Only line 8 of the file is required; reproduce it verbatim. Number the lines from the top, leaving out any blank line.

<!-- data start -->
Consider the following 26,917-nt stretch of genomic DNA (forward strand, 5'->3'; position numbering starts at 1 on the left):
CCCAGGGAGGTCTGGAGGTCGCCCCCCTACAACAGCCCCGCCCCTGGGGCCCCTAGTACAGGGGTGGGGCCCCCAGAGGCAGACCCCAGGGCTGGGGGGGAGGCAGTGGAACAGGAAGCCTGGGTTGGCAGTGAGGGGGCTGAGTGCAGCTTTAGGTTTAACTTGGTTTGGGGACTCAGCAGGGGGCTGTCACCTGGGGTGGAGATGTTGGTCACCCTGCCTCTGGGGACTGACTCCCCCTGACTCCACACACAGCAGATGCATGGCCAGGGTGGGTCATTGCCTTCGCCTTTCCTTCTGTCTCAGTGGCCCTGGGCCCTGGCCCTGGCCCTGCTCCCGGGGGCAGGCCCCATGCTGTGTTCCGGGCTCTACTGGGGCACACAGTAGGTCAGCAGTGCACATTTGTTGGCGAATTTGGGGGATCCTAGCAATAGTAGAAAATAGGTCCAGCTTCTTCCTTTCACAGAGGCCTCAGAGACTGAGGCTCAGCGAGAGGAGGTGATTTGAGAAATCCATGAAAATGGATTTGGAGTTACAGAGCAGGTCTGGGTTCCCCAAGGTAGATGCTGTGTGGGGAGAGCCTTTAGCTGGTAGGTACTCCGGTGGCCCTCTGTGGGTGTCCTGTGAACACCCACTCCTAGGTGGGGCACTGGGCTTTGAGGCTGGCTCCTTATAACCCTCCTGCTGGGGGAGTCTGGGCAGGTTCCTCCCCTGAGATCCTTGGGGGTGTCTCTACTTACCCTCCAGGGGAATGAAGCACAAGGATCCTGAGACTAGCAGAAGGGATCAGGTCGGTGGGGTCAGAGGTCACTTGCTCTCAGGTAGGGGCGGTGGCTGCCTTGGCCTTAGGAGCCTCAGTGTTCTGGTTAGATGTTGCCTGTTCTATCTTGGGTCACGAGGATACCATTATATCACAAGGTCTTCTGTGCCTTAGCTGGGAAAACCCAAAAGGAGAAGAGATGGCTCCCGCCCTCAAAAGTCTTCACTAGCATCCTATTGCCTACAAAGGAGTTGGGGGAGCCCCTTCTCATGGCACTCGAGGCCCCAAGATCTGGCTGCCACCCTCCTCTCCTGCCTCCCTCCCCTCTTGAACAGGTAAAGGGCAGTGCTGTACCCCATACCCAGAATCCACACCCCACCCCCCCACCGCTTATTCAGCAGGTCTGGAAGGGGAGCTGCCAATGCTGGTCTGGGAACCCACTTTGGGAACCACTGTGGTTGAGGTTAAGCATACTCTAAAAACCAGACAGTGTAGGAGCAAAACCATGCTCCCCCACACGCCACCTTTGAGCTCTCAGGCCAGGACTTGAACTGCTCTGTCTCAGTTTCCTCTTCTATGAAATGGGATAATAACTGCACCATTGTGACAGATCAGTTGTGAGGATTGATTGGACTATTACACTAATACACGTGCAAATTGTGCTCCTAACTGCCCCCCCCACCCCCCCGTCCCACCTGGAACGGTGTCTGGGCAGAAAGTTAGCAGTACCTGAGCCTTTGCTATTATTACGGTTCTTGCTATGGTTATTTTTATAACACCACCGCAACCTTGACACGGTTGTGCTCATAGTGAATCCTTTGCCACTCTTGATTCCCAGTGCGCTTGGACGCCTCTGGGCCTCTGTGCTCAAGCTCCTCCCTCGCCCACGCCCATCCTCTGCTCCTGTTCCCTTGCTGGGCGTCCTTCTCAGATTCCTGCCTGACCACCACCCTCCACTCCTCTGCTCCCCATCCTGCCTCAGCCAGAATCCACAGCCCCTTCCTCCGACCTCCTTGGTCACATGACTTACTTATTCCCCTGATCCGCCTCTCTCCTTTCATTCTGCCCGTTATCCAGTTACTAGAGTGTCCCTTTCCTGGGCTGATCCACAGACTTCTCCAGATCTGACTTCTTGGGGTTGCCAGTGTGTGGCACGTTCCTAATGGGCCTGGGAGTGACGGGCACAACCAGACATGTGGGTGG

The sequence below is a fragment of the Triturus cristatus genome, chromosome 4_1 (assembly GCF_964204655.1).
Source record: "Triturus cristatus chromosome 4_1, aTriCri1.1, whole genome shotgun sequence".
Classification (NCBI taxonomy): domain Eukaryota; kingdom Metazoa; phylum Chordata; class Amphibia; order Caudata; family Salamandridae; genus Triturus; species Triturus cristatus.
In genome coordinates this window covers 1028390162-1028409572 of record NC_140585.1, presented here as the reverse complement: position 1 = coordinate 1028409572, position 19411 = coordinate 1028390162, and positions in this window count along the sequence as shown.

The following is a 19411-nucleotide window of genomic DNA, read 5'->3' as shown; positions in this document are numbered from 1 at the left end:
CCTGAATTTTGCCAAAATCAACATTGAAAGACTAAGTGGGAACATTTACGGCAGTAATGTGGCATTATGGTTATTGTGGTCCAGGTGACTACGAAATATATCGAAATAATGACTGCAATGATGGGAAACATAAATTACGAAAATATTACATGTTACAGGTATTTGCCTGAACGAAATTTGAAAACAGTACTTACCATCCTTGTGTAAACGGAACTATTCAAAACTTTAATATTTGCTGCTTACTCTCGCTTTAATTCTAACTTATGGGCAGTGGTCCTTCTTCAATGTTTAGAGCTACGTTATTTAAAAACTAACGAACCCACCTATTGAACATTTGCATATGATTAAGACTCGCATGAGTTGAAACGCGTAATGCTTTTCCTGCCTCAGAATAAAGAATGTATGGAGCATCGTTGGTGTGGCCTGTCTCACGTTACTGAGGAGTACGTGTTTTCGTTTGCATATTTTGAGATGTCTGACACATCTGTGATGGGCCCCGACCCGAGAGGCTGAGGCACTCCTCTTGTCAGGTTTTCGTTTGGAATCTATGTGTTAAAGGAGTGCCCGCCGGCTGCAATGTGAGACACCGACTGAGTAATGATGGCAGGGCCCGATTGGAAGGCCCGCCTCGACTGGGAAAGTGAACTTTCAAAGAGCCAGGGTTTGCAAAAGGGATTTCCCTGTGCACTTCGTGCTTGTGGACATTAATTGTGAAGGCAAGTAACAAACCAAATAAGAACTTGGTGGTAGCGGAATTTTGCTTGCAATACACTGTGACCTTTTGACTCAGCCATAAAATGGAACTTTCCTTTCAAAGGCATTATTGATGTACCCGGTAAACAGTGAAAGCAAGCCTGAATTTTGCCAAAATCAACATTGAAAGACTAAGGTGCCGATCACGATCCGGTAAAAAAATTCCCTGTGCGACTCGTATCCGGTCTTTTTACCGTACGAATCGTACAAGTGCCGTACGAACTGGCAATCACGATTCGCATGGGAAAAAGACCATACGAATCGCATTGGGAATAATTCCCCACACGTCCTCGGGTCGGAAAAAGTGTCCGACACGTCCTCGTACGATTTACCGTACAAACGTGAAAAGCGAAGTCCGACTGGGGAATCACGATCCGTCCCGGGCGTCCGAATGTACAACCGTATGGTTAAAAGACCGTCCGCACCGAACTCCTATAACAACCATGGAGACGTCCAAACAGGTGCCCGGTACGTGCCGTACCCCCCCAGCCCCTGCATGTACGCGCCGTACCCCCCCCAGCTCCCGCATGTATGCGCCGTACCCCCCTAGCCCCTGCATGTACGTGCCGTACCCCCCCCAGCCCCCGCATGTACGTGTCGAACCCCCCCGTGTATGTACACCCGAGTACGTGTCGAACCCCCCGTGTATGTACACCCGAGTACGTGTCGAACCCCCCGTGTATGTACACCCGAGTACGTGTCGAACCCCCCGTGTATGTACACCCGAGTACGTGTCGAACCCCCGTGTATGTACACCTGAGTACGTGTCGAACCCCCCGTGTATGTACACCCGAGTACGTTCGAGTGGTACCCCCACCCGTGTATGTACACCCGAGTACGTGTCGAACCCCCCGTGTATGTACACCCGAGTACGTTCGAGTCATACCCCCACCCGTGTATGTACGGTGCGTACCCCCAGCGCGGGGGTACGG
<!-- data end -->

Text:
CCTGAATTTTGCCAAAATCAACATTGAAAGACTAAGTGGGAACATTTACGGCAGTAATGTGGCATTATGGTTATTGTGGTCCAGGTGACTACGAAATATATCGAAATAATGACTGCAATGATGGGAAACATAAATTACGAAAATATTACATGTTACAGGTATTTGCCTGAACGAAATTTGAAAACAGTACTTACCATCCTTGTGTAAACGGAACTATTCAAAACTTTAATATTTGCTGCTTACTCTCGCTTTAATTCTAACTTATGGGCAGTGGTCCTTCTTCAATGTTTAGAGCTACGTTATTTAAAAACTAACGAACCCACCTATTGAACATTTGCATATGATTAAGACTCGCATGAGTTGAAACGCGTAATGCTTTTCCTGCCTCAGAATAAAGAATGTATGGAGCATCGTTGGTGTGGCCTGTCTCACGTTACTGAGGAGTACGTGTTTTCGTTTGCATATTTTGAGATGTCTGACACATCTGTGATGGGCCCCGACCCGAGAGGCTGAGGCACTCCTCTTGTCAGGTTTTCGTTTGGAATCTATGTGTTAAAGGAGTGCCCGCCGGCTGCAATGTGAGACACCGACTGAGTAATGATGGCAGGGCCCGATTGGAAGGCCCGCCTCGACTGGGAAAGTGAACTTTCAAAGAGCCAGGGTTTGCAAAAGGGATTTCCCTGTGCACTTCGTGCTTGTGGACATTAATTGTGAAGGCAAGTAACAAACCAAATAAGAACTTGGTGGTAGCGGAATTTTGCTTGCAATACACTGTGACCTTTTGACTCAGCCATAAAATGGAACTTTCCTTTCAAAGGCATTATTGATGTACCCGGTAAACAGTGAAAGCAAGCCTGAATTTTGCCAAAATCAACATTGAAAGACTAAGGTGCCGATCACGATCCGGTAAAAAAATTCCCTGTGCGACTCGTATCCGGTCTTTTTACCGTACGAATCGTACAAGTGCCGTACGAACTGGCAATCACGATTCGCATGGGAAAAAGACCATACGAATCGCATTGGGAATAATTCCCCACACGTCCTCGGGTCGGAAAAAGTGTCCGACACGTCCTCGTACGATTTACCGTACAAACGTGAAAAGCGAAGTCCGACTGGGGAATCACGATCCGTCCCGGGCGTCCGAATGTACAACCGTATGGTTAAAAGACCGTCCGCACCGAACTCCTATAACAACCATGGAGACGTCCAAACAGGTGCCCGGTACGTGCCGTACCCCCCCAGCCCCTGCATGTACGCGCCGTACCCCCCCCAGCTCCCGCATGTATGCGCCGTACCCCCCTAGCCCCTGCATGTACGTGCCGTACCCCCCCCAGCCCCCGCATGTACGTGTCGAACCCCCCCGTGTATGTACACCCGAGTACGTGTCGAACCCCCCGTGTATGTACACCCGAGTACGTGTCGAACCCCCCGTGTATGTACACCCGAGTACGTGTCGAACCCCCCGTGTATGTACACCCGAGTACGTGTCGAACCCCCGTGTATGTACACCTGAGTACGTGTCGAACCCCCCGTGTATGTACACCCGAGTACGTTCGAGTGGTACCCCCACCCGTGTATGTACACCCGAGTACGTGTCGAACCCCCCGTGTATGTACACCCGAGTACGTTCGAGTCATACCCCCACCCGTGTATGTACGGTGCGTACCCCCAGCGCGGGGGTACGG